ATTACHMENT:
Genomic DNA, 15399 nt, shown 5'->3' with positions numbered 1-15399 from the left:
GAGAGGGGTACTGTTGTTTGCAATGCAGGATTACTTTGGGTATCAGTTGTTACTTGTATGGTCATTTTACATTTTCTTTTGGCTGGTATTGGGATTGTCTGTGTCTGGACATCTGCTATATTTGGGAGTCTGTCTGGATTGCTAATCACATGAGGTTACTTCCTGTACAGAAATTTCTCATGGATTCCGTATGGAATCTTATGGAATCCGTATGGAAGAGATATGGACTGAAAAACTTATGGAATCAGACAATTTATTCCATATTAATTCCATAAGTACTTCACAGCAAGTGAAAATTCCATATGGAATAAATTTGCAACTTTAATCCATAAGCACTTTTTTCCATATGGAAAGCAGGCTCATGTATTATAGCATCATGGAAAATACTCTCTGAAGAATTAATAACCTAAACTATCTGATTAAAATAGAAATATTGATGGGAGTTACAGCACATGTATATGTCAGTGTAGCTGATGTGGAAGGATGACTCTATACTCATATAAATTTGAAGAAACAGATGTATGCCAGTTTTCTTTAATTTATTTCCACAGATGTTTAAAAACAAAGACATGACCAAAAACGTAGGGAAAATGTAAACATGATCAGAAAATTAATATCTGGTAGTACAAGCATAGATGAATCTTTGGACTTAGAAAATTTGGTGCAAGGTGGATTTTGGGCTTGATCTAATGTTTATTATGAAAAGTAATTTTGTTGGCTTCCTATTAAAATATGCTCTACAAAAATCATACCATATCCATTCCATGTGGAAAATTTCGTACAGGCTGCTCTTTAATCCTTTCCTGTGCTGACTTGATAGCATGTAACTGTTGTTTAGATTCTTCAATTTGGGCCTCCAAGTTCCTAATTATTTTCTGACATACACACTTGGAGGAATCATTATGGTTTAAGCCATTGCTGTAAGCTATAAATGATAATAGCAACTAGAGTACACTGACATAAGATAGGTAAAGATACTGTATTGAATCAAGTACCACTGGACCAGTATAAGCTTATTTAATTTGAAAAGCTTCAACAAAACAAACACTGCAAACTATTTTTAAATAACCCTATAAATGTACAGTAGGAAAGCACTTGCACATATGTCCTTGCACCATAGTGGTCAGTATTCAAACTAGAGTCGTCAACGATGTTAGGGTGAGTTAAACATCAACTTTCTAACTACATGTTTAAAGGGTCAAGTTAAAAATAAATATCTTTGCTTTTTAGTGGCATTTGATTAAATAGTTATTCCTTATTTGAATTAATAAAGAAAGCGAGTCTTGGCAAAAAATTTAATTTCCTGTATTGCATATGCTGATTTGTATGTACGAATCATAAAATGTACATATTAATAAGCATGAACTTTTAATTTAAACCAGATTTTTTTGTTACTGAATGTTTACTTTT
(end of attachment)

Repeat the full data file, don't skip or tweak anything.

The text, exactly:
Genomic DNA, 15399 nt, shown 5'->3' with positions numbered 1-15399 from the left:
GAGAGGGGTACTGTTGTTTGCAATGCAGGATTACTTTGGGTATCAGTTGTTACTTGTATGGTCATTTTACATTTTCTTTTGGCTGGTATTGGGATTGTCTGTGTCTGGACATCTGCTATATTTGGGAGTCTGTCTGGATTGCTAATCACATGAGGTTACTTCCTGTACAGAAATTTCTCATGGATTCCGTATGGAATCTTATGGAATCCGTATGGAAGAGATATGGACTGAAAAACTTATGGAATCAGACAATTTATTCCATATTAATTCCATAAGTACTTCACAGCAAGTGAAAATTCCATATGGAATAAATTTGCAACTTTAATCCATAAGCACTTTTTTCCATATGGAAAGCAGGCTCATGTATTATAGCATCATGGAAAATACTCTCTGAAGAATTAATAACCTAAACTATCTGATTAAAATAGAAATATTGATGGGAGTTACAGCACATGTATATGTCAGTGTAGCTGATGTGGAAGGATGACTCTATACTCATATAAATTTGAAGAAACAGATGTATGCCAGTTTTCTTTAATTTATTTCCACAGATGTTTAAAAACAAAGACATGACCAAAAACGTAGGGAAAATGTAAACATGATCAGAAAATTAATATCTGGTAGTACAAGCATAGATGAATCTTTGGACTTAGAAAATTTGGTGCAAGGTGGATTTTGGGCTTGATCTAATGTTTATTATGAAAAGTAATTTTGTTGGCTTCCTATTAAAATATGCTCTACAAAAATCATACCATATCCATTCCATGTGGAAAATTTCGTACAGGCTGCTCTTTAATCCTTTCCTGTGCTGACTTGATAGCATGTAACTGTTGTTTAGATTCTTCAATTTGGGCCTCCAAGTTCCTAATTATTTTCTGACATACACACTTGGAGGAATCATTATGGTTTAAGCCATTGCTGTAAGCTATAAATGATAATAGCAACTAGAGTACACTGACATAAGATAGGTAAAGATACTGTATTGAATCAAGTACCACTGGACCAGTATAAGCTTATTTAATTTGAAAAGCTTCAACAAAACAAACACTGCAAACTATTTTTAAATAACCCTATAAATGTACAGTAGGAAAGCACTTGCACATATGTCCTTGCACCATAGTGGTCAGTATTCAAACTAGAGTCGTCAACGATGTTAGGGTGAGTTAAACATCAACTTTCTAACTACATGTTTAAAGGGTCAAGTTAAAAATAAATATCTTTGCTTTTTAGTGGCATTTGATTAAATAGTTATTCCTTATTTGAATTAATAAAGAAAGCGAGTCTTGGCAAAAAATTTAATTTCCTGTATTGCATATGCTGATTTGTATGTACGAATCATAAAATGTACATATTAATAAGCATGAACTTTTAATTTAAACCAGATTTTTTTGTTACTGAATGTTTACTTTT